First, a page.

For its new Institute of Technology, the City of Amsterdam has chosen the proposal for a consortium comprising TU Delft, Wageningen UR and MIT. This was made known this afternoon in a joint announcement by Carolien Gehrels, member of the Amsterdam city executive, and Robbert Dijkgraaf, chair of the judging panel. During the next few weeks exploratory talks between the City of Amsterdam and the other parties involved will take place concerning the development of the new institute.. TU Delft President Dirk Jan van den Berg responded with delight: “TU Delft and its partners have an enormous wealth of knowledge about the quality of life and sustainability of metropolises. Amsterdam is a wonderful city, multifaceted and progressive, making it the perfect place in which to put this knowledge to the test.”
The City of Amsterdam intends to establish a new Institute of Technology. In April of this year, it launched a competition in which thirteen international consortia took part. In June, five consortia were selected to present a detailed proposal to the independent committee, chaired by Prof. Robbert Dijkgraaf. The Amsterdam Institute for Advanced Metropolitan Solutions (AMS) proposed by TU Delft, WUR and MIT was one of these proposals. The committee’s choice of AMS as the best proposal was announced by Ms Gehrels today.
Advanced Metropolitan Solutions
The Amsterdam Institute for Advanced Metropolitan Solutions (AMS) is a plan for a leading institute in applied urban technology and design. Across the world, people are increasingly moving into cities: by 2030, around 70% of the world’s population is expected to live in major cities. This presents great challenges for society, especially relating to traffic flow, food, waste, energy and health. AMS intends to adopt a multidisciplinary approach to conducting research into these issues, developing solutions and implementing them.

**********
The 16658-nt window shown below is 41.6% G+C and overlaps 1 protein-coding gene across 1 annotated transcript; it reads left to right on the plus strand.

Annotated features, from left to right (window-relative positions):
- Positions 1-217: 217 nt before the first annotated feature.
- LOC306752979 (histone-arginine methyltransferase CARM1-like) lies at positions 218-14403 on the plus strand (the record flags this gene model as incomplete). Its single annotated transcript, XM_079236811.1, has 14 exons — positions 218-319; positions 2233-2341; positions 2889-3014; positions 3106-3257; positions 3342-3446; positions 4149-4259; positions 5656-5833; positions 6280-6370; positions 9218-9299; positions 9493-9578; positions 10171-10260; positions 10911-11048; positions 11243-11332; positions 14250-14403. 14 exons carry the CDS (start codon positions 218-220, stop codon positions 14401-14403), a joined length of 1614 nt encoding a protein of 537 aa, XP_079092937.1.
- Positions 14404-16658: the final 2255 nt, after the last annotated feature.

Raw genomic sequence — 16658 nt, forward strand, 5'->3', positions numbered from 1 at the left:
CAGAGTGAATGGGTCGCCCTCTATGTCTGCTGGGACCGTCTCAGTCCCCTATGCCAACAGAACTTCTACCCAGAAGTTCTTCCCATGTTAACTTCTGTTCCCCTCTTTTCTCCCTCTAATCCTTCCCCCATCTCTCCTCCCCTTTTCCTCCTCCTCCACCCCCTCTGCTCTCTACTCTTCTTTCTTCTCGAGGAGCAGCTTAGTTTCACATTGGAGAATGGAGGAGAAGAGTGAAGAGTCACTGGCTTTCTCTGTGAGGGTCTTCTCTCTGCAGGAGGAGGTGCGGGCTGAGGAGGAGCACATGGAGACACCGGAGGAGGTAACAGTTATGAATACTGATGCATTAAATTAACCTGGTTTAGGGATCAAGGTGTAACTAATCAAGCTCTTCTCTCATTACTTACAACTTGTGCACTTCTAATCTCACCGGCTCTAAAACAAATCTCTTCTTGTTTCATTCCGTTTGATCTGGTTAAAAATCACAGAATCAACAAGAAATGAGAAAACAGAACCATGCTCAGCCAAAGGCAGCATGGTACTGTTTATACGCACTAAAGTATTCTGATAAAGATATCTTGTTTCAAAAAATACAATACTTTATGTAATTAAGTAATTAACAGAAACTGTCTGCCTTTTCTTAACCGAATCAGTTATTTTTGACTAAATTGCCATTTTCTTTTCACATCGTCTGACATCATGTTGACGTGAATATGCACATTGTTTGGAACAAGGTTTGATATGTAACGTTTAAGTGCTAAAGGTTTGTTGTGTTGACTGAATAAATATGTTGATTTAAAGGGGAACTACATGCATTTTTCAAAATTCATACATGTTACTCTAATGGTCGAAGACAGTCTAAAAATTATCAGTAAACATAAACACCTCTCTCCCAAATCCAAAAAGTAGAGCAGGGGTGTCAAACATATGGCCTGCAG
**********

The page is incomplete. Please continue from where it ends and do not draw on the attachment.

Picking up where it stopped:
Amsterdam as a Living Lab
A key component in the proposal is Amsterdam as a ‘living lab’, the city as a test location. By collecting data about the city, relating, for example to traffic flow, energy, food, movements of people, waste and climate, it will be possible to devise innovative solutions which can be applied and evaluated in the city. “There’s nothing to stop us starting this right away,” said TU Delft President, Dirk Jan van den Berg: “Amsterdam will become a testing ground for new concepts that can enhance quality of life and the sustainability of metropolises across the world.”
Research and education
An innovative, entrepreneurial Master’s degree programme in the field of Metropolitan Solutions will lie at the heart of the education offered by the AMS, closely intertwined with the research. The programme will be offered on campus in Amsterdam and in the future also online, reaching across the world. “Linking together the scientific programmes from Delft, Wageningen and MIT will deliver an enormous wealth of combined knowledge”, said Van den Berg.
The consortium for Amsterdam Institute for Advanced Metropolitan Solutions is a network of partners that reaches across the world. TU Delft, Wageningen UR and MIT form the academic heart of the initiative. They are working together with partners Accenture, Alliander, Cisco, IBM, KPN, Shell and Waternet, Amsterdam Smart City, ESA, TNO, Waag Society and the City of Boston. Dirk Jan van den Berg: “The factors at play in achieving a sustainable city with a good quality of life are extremely wide-ranging. This is why we are creating an open platform which parties able to make an effective contribution can join.”
read the plan here (PDF)